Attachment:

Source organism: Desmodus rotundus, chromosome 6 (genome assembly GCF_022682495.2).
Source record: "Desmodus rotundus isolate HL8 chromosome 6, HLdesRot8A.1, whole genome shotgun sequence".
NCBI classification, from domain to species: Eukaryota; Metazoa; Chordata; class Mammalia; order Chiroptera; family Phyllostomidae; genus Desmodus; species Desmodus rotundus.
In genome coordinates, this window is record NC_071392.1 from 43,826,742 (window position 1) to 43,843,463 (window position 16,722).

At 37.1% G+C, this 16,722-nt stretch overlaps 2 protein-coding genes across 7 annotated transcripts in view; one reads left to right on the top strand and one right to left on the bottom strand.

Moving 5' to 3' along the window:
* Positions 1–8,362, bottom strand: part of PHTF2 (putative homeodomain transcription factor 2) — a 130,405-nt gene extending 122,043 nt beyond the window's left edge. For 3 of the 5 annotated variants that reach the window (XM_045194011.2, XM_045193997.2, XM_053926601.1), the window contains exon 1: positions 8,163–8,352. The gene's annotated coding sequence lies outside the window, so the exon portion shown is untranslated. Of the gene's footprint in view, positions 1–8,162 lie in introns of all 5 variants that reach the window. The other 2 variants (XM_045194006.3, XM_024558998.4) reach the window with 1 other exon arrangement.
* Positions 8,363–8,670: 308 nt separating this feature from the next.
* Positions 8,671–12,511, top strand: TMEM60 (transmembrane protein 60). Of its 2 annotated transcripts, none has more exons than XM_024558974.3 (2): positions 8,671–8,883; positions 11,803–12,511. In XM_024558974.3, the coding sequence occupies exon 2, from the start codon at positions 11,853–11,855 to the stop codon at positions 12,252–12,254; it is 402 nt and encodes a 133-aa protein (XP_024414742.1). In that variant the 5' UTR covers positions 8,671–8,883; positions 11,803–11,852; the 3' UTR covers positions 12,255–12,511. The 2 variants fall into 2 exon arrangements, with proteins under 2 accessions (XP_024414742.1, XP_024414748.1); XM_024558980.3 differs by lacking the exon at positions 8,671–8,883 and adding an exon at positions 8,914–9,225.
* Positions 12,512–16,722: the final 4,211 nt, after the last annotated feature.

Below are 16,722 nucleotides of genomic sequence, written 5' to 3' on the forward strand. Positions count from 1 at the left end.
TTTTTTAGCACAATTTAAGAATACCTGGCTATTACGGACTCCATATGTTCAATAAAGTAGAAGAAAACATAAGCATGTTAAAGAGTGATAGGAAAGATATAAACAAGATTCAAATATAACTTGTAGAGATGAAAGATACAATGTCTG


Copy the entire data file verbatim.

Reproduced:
Source organism: Desmodus rotundus, chromosome 6 (genome assembly GCF_022682495.2).
Source record: "Desmodus rotundus isolate HL8 chromosome 6, HLdesRot8A.1, whole genome shotgun sequence".
NCBI classification, from domain to species: Eukaryota; Metazoa; Chordata; class Mammalia; order Chiroptera; family Phyllostomidae; genus Desmodus; species Desmodus rotundus.
In genome coordinates, this window is record NC_071392.1 from 43,826,742 (window position 1) to 43,843,463 (window position 16,722).

At 37.1% G+C, this 16,722-nt stretch overlaps 2 protein-coding genes across 7 annotated transcripts in view; one reads left to right on the top strand and one right to left on the bottom strand.

Moving 5' to 3' along the window:
* Positions 1–8,362, bottom strand: part of PHTF2 (putative homeodomain transcription factor 2) — a 130,405-nt gene extending 122,043 nt beyond the window's left edge. For 3 of the 5 annotated variants that reach the window (XM_045194011.2, XM_045193997.2, XM_053926601.1), the window contains exon 1: positions 8,163–8,352. The gene's annotated coding sequence lies outside the window, so the exon portion shown is untranslated. Of the gene's footprint in view, positions 1–8,162 lie in introns of all 5 variants that reach the window. The other 2 variants (XM_045194006.3, XM_024558998.4) reach the window with 1 other exon arrangement.
* Positions 8,363–8,670: 308 nt separating this feature from the next.
* Positions 8,671–12,511, top strand: TMEM60 (transmembrane protein 60). Of its 2 annotated transcripts, none has more exons than XM_024558974.3 (2): positions 8,671–8,883; positions 11,803–12,511. In XM_024558974.3, the coding sequence occupies exon 2, from the start codon at positions 11,853–11,855 to the stop codon at positions 12,252–12,254; it is 402 nt and encodes a 133-aa protein (XP_024414742.1). In that variant the 5' UTR covers positions 8,671–8,883; positions 11,803–11,852; the 3' UTR covers positions 12,255–12,511. The 2 variants fall into 2 exon arrangements, with proteins under 2 accessions (XP_024414742.1, XP_024414748.1); XM_024558980.3 differs by lacking the exon at positions 8,671–8,883 and adding an exon at positions 8,914–9,225.
* Positions 12,512–16,722: the final 4,211 nt, after the last annotated feature.

Below are 16,722 nucleotides of genomic sequence, written 5' to 3' on the forward strand. Positions count from 1 at the left end.
TTTTTTAGCACAATTTAAGAATACCTGGCTATTACGGACTCCATATGTTCAATAAAGTAGAAGAAAACATAAGCATGTTAAAGAGTGATAGGAAAGATATAAACAAGATTCAAATATAACTTGTAGAGATGAAAGATACAATGTCTG